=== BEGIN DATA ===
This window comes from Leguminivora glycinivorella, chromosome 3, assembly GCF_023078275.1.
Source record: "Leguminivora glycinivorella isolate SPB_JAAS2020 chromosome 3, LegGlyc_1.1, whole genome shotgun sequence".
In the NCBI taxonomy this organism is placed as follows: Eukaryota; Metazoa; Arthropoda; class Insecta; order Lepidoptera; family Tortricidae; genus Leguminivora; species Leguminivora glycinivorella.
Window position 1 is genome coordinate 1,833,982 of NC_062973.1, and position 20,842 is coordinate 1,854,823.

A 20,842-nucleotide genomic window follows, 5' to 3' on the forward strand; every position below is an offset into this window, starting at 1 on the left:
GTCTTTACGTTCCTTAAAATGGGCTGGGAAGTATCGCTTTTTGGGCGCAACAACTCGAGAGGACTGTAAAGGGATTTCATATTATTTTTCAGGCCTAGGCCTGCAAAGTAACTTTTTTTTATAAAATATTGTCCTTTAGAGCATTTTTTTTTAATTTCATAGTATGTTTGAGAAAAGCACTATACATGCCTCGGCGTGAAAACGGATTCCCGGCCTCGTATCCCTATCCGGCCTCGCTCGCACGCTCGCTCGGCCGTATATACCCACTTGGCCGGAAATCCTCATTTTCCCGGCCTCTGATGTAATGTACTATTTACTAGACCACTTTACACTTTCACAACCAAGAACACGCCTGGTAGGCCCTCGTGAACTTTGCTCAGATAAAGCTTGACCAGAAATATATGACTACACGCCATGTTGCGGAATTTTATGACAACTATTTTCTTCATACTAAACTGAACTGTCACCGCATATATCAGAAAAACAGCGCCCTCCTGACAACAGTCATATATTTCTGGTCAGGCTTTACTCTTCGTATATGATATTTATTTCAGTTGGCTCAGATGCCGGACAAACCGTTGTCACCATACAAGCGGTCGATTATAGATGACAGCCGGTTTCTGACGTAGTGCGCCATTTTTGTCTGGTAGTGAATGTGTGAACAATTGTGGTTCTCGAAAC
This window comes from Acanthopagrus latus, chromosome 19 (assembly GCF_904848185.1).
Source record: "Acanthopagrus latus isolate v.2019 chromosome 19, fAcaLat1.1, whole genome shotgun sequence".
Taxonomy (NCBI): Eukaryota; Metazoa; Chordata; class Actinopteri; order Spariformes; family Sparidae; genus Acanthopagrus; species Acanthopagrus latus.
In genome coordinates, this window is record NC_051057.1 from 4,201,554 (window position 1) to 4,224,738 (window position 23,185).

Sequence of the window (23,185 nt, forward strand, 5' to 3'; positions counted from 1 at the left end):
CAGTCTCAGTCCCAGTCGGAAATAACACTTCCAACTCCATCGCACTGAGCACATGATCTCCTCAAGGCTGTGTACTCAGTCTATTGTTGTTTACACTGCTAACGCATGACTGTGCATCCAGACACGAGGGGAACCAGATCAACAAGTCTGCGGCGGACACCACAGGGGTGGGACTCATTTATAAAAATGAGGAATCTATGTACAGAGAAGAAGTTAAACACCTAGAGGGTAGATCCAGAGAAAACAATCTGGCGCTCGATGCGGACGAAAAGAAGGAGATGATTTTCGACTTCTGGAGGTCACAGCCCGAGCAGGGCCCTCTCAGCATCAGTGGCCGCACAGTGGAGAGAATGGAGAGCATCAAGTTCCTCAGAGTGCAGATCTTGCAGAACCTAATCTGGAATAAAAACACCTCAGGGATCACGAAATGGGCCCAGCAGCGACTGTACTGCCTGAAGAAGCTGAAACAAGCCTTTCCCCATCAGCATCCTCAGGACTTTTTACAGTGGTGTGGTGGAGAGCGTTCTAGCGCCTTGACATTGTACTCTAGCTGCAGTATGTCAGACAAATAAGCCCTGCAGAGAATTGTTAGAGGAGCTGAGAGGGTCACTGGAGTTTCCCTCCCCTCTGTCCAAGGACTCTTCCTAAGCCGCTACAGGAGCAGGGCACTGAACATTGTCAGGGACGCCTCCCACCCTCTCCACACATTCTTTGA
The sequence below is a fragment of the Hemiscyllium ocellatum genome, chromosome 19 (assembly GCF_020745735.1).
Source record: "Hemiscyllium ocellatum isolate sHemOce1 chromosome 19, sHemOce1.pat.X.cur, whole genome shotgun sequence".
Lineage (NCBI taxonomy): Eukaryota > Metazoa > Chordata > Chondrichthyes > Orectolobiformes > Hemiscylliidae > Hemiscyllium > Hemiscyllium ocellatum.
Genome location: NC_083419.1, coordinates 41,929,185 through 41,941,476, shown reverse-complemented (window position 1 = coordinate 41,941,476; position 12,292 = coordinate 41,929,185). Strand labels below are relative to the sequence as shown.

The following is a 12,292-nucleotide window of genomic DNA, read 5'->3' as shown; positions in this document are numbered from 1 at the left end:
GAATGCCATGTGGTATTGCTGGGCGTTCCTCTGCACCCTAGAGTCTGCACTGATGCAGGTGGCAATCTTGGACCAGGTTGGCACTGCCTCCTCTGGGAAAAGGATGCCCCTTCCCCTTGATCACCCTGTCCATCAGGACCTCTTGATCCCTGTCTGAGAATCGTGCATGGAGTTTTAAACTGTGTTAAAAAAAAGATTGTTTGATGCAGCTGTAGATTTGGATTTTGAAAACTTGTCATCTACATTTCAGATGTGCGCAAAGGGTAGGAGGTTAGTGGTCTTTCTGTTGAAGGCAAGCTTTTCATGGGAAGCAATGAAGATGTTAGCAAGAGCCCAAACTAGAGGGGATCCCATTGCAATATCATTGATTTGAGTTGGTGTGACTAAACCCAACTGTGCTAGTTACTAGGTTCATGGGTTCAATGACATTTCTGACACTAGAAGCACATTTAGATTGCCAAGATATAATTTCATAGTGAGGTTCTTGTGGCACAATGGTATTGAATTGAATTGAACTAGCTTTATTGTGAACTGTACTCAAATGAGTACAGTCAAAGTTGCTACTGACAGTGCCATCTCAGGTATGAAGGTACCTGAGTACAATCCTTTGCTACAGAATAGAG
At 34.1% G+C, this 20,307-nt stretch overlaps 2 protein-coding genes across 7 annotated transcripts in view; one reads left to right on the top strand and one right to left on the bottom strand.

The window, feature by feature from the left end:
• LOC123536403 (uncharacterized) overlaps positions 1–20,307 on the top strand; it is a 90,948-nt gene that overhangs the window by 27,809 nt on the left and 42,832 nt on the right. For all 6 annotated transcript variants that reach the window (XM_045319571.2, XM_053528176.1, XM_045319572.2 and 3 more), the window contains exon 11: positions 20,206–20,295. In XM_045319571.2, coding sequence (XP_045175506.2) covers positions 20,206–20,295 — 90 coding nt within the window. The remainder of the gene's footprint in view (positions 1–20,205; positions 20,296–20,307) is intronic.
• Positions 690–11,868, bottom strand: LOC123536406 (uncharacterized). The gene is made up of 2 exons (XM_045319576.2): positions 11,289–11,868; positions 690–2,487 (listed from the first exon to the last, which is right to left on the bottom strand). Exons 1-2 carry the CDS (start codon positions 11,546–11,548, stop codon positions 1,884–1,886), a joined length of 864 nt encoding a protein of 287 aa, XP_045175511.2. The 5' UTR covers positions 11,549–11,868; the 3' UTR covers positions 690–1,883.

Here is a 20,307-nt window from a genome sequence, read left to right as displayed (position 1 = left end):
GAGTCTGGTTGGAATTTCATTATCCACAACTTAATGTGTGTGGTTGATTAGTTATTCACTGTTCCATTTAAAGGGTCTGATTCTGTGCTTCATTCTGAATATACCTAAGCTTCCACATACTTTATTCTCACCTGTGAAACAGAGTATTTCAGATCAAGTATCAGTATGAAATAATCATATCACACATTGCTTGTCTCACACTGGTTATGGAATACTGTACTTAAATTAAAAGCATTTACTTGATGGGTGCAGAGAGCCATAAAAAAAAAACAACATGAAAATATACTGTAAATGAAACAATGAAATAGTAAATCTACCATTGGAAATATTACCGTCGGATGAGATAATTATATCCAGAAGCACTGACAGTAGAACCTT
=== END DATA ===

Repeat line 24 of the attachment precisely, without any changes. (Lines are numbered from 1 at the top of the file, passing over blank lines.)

GAGTCTGGTTGGAATTTCATTATCCACAACTTAATGTGTGTGGTTGATTAGTTATTCACTGTTCCATTTAAAGGGTCTGATTCTGTGCTTCATTCTGAATATACCTAAGCTTCCACATACTTTATTCTCACCTGTGAAACAGAGTATTTCAGATCAAGTATCAGTATGAAATAATCATATCACACATTGCTTGTCTCACACTGGTTATGGAATACTGTACTTAAATTAAAAGCATTTACTTGATGGGTGCAGAGAGCCATAAAAAAAAAACAACATGAAAATATACTGTAAATGAAACAATGAAATAGTAAATCTACCATTGGAAATATTACCGTCGGATGAGATAATTATATCCAGAAGCACTGACAGTAGAACCTT